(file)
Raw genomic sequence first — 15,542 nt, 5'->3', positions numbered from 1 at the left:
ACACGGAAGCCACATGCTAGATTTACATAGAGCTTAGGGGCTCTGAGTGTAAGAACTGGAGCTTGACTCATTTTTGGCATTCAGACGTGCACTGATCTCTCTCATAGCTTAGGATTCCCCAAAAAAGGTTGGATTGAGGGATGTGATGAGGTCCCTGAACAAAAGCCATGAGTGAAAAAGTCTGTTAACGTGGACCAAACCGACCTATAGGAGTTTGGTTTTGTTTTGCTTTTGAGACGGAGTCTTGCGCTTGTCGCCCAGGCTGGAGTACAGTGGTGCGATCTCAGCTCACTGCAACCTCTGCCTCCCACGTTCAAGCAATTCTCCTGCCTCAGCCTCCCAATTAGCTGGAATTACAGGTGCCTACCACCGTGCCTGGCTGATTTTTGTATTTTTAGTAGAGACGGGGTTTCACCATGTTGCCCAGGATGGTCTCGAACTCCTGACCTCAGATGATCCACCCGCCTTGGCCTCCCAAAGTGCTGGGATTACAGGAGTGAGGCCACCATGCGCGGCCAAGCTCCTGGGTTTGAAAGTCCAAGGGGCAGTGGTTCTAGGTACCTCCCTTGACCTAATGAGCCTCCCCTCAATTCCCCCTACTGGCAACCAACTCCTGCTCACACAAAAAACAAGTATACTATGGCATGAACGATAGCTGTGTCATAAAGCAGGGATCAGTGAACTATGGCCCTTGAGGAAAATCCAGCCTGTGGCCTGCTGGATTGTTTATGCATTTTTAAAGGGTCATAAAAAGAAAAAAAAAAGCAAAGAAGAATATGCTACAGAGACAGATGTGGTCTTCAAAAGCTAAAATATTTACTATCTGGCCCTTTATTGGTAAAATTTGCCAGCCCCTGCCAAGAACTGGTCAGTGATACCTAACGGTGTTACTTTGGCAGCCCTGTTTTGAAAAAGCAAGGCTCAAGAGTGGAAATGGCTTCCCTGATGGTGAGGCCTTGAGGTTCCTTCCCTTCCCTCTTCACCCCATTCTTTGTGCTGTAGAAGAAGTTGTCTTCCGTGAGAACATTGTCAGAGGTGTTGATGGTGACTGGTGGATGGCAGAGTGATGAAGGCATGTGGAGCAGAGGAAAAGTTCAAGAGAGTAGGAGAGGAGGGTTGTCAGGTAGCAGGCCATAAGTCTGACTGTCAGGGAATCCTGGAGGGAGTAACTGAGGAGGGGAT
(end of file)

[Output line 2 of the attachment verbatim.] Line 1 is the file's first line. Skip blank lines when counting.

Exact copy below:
ACACGGAAGCCACATGCTAGATTTACATAGAGCTTAGGGGCTCTGAGTGTAAGAACTGGAGCTTGACTCATTTTTGGCATTCAGACGTGCACTGATCTCTCTCATAGCTTAGGATTCCCCAAAAAAGGTTGGATTGAGGGATGTGATGAGGTCCCTGAACAAAAGCCATGAGTGAAAAAGTCTGTTAACGTGGACCAAACCGACCTATAGGAGTTTGGTTTTGTTTTGCTTTTGAGACGGAGTCTTGCGCTTGTCGCCCAGGCTGGAGTACAGTGGTGCGATCTCAGCTCACTGCAACCTCTGCCTCCCACGTTCAAGCAATTCTCCTGCCTCAGCCTCCCAATTAGCTGGAATTACAGGTGCCTACCACCGTGCCTGGCTGATTTTTGTATTTTTAGTAGAGACGGGGTTTCACCATGTTGCCCAGGATGGTCTCGAACTCCTGACCTCAGATGATCCACCCGCCTTGGCCTCCCAAAGTGCTGGGATTACAGGAGTGAGGCCACCATGCGCGGCCAAGCTCCTGGGTTTGAAAGTCCAAGGGGCAGTGGTTCTAGGTACCTCCCTTGACCTAATGAGCCTCCCCTCAATTCCCCCTACTGGCAACCAACTCCTGCTCACACAAAAAACAAGTATACTATGGCATGAACGATAGCTGTGTCATAAAGCAGGGATCAGTGAACTATGGCCCTTGAGGAAAATCCAGCCTGTGGCCTGCTGGATTGTTTATGCATTTTTAAAGGGTCATAAAAAGAAAAAAAAAAGCAAAGAAGAATATGCTACAGAGACAGATGTGGTCTTCAAAAGCTAAAATATTTACTATCTGGCCCTTTATTGGTAAAATTTGCCAGCCCCTGCCAAGAACTGGTCAGTGATACCTAACGGTGTTACTTTGGCAGCCCTGTTTTGAAAAAGCAAGGCTCAAGAGTGGAAATGGCTTCCCTGATGGTGAGGCCTTGAGGTTCCTTCCCTTCCCTCTTCACCCCATTCTTTGTGCTGTAGAAGAAGTTGTCTTCCGTGAGAACATTGTCAGAGGTGTTGATGGTGACTGGTGGATGGCAGAGTGATGAAGGCATGTGGAGCAGAGGAAAAGTTCAAGAGAGTAGGAGAGGAGGGTTGTCAGGTAGCAGGCCATAAGTCTGACTGTCAGGGAATCCTGGAGGGAGTAACTGAGGAGGGGAT